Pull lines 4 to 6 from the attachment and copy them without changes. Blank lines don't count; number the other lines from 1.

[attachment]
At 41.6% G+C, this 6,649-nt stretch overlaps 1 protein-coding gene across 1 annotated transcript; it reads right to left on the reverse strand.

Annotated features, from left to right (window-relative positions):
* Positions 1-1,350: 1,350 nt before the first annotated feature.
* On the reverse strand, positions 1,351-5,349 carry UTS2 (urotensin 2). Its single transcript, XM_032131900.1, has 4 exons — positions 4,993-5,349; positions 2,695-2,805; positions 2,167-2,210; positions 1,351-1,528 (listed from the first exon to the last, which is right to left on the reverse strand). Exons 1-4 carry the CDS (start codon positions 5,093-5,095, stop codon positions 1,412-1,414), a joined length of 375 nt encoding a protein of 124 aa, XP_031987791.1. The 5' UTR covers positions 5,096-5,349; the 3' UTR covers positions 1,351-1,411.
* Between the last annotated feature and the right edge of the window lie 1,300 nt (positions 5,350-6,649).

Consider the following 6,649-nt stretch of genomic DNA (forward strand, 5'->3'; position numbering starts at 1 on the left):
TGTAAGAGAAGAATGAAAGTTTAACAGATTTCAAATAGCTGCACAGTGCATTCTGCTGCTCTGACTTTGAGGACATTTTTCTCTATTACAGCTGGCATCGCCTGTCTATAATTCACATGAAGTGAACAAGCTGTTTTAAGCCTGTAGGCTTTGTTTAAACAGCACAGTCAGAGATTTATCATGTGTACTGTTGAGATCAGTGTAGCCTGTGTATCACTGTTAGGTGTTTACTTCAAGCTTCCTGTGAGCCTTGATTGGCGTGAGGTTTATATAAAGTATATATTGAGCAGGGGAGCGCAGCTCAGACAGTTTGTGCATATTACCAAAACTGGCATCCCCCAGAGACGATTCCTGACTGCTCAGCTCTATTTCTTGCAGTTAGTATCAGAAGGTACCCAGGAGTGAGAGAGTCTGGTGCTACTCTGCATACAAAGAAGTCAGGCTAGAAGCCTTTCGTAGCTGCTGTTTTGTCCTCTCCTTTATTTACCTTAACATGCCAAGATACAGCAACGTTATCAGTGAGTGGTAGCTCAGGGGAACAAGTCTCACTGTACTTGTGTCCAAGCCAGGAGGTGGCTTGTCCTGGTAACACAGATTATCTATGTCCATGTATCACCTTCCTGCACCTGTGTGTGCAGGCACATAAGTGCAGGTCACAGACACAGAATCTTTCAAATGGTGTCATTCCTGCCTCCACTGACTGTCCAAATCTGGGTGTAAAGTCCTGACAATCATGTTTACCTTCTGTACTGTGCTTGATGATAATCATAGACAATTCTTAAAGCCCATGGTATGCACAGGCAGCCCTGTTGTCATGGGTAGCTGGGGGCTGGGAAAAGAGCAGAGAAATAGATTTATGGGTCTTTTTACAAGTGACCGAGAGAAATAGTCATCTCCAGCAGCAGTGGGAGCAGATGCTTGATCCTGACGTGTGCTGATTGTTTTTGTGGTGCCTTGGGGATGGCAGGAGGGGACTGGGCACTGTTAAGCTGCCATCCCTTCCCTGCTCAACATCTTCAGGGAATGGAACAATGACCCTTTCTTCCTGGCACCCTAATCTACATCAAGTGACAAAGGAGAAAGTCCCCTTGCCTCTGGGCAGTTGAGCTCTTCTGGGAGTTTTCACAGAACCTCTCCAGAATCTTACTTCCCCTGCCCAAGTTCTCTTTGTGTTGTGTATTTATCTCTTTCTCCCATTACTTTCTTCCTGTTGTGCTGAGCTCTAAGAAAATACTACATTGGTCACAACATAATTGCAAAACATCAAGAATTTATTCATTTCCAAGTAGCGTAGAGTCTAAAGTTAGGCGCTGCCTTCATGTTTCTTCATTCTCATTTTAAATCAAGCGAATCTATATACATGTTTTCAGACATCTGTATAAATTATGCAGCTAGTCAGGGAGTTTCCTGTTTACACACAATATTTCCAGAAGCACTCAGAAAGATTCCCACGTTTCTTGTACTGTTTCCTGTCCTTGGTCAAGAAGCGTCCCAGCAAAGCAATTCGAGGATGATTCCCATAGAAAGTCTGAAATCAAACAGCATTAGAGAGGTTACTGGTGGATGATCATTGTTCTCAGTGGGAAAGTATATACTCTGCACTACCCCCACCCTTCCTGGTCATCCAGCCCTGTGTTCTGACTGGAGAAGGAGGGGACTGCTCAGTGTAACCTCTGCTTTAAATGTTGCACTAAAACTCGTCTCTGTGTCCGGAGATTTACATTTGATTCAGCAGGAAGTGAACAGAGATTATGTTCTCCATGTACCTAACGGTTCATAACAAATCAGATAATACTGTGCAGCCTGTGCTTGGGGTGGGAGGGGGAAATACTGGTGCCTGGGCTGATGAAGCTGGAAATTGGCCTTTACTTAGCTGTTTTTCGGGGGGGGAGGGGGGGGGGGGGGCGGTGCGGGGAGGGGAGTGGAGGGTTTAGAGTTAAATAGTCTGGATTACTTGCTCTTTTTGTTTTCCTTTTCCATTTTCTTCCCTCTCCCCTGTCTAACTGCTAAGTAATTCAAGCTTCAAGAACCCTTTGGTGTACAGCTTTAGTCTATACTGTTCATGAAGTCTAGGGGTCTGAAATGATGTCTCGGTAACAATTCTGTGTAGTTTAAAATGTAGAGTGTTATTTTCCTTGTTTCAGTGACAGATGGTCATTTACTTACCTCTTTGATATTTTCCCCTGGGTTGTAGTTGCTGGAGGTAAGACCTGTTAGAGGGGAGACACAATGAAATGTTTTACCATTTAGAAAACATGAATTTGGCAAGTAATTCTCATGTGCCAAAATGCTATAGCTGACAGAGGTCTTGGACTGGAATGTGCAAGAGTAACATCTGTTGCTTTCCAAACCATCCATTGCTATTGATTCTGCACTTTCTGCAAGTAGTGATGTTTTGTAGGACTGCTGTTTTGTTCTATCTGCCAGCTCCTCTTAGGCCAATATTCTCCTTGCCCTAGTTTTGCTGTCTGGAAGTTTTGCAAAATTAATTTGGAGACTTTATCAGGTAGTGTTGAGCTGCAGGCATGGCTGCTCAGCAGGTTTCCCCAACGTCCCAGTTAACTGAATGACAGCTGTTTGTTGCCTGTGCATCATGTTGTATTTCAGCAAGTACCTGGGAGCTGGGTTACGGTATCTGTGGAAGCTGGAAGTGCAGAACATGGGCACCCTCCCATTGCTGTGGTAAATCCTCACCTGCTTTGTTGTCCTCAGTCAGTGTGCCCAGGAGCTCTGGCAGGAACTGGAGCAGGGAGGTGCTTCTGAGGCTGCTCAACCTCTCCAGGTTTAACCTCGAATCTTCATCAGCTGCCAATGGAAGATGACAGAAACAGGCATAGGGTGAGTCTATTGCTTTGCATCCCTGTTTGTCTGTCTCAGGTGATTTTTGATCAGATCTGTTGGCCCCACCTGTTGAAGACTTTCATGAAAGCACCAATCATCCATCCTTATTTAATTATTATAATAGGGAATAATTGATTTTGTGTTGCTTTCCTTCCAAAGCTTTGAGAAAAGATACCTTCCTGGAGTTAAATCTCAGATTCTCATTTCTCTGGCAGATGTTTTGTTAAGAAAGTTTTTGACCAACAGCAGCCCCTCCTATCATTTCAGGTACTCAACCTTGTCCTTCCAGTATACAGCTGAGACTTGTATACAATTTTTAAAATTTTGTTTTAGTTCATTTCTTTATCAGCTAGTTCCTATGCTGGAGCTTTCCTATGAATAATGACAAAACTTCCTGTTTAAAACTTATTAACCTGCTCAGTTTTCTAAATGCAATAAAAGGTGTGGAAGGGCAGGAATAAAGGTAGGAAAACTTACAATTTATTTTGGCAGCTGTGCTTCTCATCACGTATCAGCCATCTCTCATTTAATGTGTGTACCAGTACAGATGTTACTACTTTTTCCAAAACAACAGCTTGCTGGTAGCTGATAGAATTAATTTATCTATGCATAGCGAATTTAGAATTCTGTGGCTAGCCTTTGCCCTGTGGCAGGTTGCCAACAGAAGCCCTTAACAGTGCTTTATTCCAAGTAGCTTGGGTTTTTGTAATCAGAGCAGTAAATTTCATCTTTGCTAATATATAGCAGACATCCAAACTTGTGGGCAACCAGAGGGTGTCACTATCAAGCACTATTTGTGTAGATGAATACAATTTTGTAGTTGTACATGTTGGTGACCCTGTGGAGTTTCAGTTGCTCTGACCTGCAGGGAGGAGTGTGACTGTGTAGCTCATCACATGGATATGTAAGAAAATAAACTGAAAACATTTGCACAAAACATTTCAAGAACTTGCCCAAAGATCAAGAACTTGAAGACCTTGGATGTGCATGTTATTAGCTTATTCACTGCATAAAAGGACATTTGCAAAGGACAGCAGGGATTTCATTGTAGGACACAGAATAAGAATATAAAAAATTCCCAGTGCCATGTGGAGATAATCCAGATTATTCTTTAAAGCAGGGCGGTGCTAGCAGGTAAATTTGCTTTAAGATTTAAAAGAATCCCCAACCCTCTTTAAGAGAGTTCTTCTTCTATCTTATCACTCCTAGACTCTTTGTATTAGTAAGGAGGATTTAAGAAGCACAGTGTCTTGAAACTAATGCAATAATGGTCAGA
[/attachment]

* On the reverse strand, positions 1,351-5,349 carry UTS2 (urotensin 2). Its single transcript, XM_032131900.1, has 4 exons — positions 4,993-5,349; positions 2,695-2,805; positions 2,167-2,210; positions 1,351-1,528 (listed from the first exon to the last, which is right to left on the reverse strand). Exons 1-4 carry the CDS (start codon positions 5,093-5,095, stop codon positions 1,412-1,414), a joined length of 375 nt encoding a protein of 124 aa, XP_031987791.1. The 5' UTR covers positions 5,096-5,349; the 3' UTR covers positions 1,351-1,411.
* Between the last annotated feature and the right edge of the window lie 1,300 nt (positions 5,350-6,649).

Consider the following 6,649-nt stretch of genomic DNA (forward strand, 5'->3'; position numbering starts at 1 on the left):